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Divali, as the Festival of Lights, connects with Ramleela to celebrate the defeat of evil and victory of good with the return of Rama to Ayodhya and His coronation as King of Ayodhya. The story of Rama’s exile is also the story of the exile of the 'jeeva' or individual beings from God. The ultimate recovery of spirituality orders the joy and prayerfulness of the Festival of Lights: “Tamaso Maa Jyotir Gamaya.” (Lead me from darkness to light.)


Divali stands in the middle of a season of five festivals in the Hindu month of Kartik. Divali was selected as the representative holiday for the large Hindu community. Since then it has served as a means of presenting the religion and culture of the descendants of Indian indentured labourers.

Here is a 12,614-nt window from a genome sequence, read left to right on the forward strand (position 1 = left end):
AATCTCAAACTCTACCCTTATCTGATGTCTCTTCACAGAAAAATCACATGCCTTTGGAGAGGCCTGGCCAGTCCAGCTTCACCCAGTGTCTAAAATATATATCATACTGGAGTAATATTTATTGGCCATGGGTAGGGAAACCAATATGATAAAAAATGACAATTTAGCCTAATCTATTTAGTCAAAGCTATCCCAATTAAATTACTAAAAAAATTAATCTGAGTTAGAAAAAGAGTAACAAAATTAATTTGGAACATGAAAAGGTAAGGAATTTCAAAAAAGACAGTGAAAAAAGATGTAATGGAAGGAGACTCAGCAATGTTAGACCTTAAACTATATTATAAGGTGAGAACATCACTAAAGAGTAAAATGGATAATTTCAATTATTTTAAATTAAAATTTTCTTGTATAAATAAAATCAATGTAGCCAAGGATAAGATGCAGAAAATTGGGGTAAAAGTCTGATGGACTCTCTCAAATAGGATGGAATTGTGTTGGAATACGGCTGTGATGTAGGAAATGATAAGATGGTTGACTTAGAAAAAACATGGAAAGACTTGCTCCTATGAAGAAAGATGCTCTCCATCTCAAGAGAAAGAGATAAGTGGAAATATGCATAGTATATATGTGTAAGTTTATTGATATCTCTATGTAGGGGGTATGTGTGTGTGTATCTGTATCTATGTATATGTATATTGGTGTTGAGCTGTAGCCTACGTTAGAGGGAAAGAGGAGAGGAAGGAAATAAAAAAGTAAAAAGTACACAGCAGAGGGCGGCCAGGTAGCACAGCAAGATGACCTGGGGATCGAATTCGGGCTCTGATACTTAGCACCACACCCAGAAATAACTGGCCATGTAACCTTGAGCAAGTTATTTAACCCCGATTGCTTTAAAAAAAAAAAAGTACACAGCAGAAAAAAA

The vigour with which the festival is engaged has now stretched into cultural programmes during weekends extending over one month before and after Divali. Poojaa or ceremonial worship, feasts and cultural programmes which include religious, folk, film and classical music, dances and songs are the main features. Indian sweets are distributed.


Divali Nagar, which attracts many people from across the country hosts a yagna - a formal event two weeks before Divali. It serves to inform through discourse in a traditional ambiance of decor, Indian music and feast. This is followed one week later by a thematic exhibition on Hindu religious and cultural traditions, staged cultural programmes and a commercial section which caters mainly for shopping.


The highlight is Divali night when deyas - earthen lamps - are lit across the country. Each locality takes pride to create artistic designs using bamboo arches and plantain trees to hold thousands of lighted deyas. Indian music is piped from homes and stages making it an enchanting experience.


Where to visit on Divali night


Felicity, Patna Village, Dow Village and Penal. A drive in the countryside around Barrackpore or Caparo.